Salary Negotiation Strategies That Actually Work
Outside of the hockey rink, Canadians generally shy away from confrontation. We habitually apologize to inanimate objects like chairs and doorways when we accidentally bump into them. Kit and Ace, the upscale Canadian alt-leisure brand, even named its in-store café “Sorry Coffee.” (They make a wicked Flat White, by the way.) Though we should take pride in our well-earned reputation for being “nice,” that reticence might unfortunately be costing us millions of dollars in forfeited salary and juicy perks.
That’s because studies show that approaching salary negotiation with a “win-win” mindset is more likely to result in a “win-lose”, with the disadvantaged player, the job candidate or employee, as the de facto loser. Negotiations are best viewed as friendly competitions, the key word being “friendly.” If you meet pushback you should be prepared to forgo some of your polite northerly niceties, but going in like a Trump in a china shop is not the answer either.
Finding the right balance at the very start pays long-term dividends, both in terms of your career prospects and wages and benefits. Every negotiation occurs in a specific context. Know which factors have the potential to affect your success or failure and then focus on the ones you can control.
Know Your Levers
There are 4 main factors that affect salary negotiations:
- Business Climate: health of economy and specific industry; unemployment rate, both general and specific to the industry; demand for your skills within your industry.
- Company: health of the company; stage of business cycle, e.g. start-up, turnaround, growing, mature, dying.
- Hiring Manager: urgency of hire; degree of authority over hiring decision and budget
- You: skills, experience, expertise, financial and social capital, career goals.
Obviously, you can’t do anything about the general economy or the health of your industry sector. The financial upside is limited in a weak economy with a high unemployment rate, or if you work in an industry that’s mature, in a turnaround state, or is being disrupted. The opposite applies if you’re fortunate to work in a hot industry that’s awash in excess capital. (ICOs anyone?)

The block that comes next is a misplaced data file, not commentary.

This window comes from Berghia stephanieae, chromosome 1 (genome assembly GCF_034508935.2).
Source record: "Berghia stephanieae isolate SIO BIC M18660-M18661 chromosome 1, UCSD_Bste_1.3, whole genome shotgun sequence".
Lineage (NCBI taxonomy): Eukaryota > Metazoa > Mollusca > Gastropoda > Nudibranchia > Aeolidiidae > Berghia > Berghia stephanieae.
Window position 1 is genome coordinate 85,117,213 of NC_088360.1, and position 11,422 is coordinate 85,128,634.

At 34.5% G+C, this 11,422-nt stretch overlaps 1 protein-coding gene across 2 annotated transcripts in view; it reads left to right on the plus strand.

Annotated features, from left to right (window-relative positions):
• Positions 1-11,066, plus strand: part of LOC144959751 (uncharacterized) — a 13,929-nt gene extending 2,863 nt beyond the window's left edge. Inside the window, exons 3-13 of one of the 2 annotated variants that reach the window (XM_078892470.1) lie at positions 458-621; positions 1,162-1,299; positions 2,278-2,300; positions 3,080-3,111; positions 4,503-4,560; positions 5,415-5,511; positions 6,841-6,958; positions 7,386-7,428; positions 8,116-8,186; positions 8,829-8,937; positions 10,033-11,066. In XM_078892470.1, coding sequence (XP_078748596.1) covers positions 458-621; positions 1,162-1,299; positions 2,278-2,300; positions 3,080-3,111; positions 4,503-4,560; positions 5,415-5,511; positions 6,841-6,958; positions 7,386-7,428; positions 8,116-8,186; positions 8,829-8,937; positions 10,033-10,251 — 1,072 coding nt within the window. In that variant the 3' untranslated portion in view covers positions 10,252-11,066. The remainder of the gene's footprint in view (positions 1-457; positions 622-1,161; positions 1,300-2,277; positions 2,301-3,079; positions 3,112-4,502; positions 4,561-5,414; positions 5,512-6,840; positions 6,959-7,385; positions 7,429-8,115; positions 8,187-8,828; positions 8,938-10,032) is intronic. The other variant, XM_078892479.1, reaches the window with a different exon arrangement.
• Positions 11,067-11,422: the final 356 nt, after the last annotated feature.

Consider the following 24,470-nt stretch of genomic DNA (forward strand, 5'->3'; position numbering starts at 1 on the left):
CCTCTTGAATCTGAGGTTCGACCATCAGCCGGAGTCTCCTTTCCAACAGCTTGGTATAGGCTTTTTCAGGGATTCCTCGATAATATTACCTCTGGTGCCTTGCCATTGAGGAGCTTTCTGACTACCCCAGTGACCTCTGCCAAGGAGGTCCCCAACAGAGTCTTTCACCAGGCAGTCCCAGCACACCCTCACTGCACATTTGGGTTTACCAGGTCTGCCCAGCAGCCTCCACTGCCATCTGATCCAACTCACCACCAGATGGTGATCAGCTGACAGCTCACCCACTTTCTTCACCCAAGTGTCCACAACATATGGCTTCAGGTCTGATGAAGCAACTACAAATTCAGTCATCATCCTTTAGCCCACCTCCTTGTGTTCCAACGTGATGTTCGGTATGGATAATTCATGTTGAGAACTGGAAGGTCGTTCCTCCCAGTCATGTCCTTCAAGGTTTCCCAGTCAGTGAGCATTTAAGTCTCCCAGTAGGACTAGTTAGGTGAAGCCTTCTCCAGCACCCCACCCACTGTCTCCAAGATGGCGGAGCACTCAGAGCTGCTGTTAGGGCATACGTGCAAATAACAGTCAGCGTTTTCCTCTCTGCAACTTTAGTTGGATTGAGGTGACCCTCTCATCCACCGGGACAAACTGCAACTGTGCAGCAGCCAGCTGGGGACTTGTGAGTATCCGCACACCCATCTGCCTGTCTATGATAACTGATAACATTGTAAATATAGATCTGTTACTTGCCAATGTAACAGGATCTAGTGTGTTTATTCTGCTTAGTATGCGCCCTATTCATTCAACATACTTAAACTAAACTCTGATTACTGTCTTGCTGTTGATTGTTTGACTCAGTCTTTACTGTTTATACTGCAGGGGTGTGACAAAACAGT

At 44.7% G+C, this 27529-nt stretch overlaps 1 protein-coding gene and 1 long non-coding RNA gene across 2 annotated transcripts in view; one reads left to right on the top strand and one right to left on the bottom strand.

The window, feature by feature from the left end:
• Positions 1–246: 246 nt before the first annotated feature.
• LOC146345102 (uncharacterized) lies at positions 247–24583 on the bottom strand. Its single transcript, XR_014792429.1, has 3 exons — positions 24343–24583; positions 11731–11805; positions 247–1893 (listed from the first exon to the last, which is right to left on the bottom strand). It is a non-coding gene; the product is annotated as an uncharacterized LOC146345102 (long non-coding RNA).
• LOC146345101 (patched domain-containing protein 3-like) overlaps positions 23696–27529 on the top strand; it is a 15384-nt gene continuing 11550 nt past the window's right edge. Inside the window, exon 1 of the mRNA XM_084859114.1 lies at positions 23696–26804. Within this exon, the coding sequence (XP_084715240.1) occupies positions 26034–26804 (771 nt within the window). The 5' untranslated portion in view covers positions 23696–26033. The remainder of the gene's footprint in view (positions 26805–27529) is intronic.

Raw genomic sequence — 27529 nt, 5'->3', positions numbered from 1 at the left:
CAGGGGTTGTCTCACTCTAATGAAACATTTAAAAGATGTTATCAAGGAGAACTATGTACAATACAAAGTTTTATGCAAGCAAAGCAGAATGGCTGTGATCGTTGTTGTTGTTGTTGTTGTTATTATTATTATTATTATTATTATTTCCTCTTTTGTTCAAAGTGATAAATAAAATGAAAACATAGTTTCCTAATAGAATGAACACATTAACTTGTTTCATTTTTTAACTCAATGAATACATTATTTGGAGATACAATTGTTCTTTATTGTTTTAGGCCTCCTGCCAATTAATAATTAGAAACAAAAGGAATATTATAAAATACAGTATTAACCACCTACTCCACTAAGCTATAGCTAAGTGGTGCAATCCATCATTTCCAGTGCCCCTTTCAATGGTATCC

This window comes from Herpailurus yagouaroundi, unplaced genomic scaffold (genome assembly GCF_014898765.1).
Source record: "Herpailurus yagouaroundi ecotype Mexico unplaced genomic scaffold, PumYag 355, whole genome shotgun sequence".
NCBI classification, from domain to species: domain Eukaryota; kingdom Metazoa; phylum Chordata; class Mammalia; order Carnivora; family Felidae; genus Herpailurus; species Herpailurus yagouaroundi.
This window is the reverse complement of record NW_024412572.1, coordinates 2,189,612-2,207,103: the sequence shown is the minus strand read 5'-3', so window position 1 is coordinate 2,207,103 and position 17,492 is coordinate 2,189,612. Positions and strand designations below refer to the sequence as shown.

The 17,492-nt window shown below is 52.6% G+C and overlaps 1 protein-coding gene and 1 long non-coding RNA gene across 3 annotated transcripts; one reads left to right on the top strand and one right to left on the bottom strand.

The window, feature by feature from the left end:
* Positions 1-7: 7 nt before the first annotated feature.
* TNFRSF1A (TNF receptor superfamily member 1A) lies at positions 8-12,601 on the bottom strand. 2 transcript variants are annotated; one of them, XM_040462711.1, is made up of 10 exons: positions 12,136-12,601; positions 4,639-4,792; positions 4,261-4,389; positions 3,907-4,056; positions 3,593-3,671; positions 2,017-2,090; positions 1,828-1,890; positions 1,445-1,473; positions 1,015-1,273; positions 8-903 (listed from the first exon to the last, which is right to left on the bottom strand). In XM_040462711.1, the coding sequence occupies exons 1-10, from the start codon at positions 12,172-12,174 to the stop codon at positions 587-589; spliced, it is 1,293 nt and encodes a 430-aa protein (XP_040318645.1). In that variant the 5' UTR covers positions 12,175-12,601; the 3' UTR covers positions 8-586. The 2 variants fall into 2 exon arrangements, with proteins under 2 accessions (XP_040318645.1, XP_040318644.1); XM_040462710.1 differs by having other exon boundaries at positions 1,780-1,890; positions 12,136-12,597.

What about #3, the hiring manager? To know how much leverage you’ve got, it pays to do some research. Find out what the urgency is around hiring for your position and how much discretionary power the person you’re negotiating with has in terms of greenlighting financial bumps or perks. If you don’t already know someone on the inside who can inform you, then check the company’s social media feeds or sites like Glassdoor for hints.
On an individual level, be prepared to justify why you deserve more money. Do an inventory of your top skills and attributes from the perspective of your employer or potential employer. In today’s knowledge-based economy, the right person can add immeasurable value to a company. Also, be wise about your other assets. If you have a wide network of contacts and/or you have deep financial resources, you can afford to negotiate harder since, unless this is the job of your dreams, you’ll create other opportunities for yourself.
That was a good warmup. Now let’s get specific, roll up our sleeves, and pull some levers.
Negotiations are best viewed as friendly competitions, the key word being ‘friendly.’ Going in like a Trump in a china shop is not the answer.
Research. Strategize. Prep.
Know Your Worth
Plan ahead and research your value in the marketplace. Check out professional associations, alumni groups, as well as salary reports online. Public sector or union jobs make salary information available, but these groups have more rigid pay structures. Money silence is pervasive. Asking, point-blank, what someone makes is a faux pas, and, even if they do answer, how do you know it’s the truth? Instead, opt for the “wisdom of crowds” by posting your query on LinkedIn or Quora, as well as industry online bulletin boards. Once you have a ballpark, try to get confirmation from friends and colleagues in similar positions with a casual, “Hey, I’ve heard this job pays around $50,000, does that sound about right?”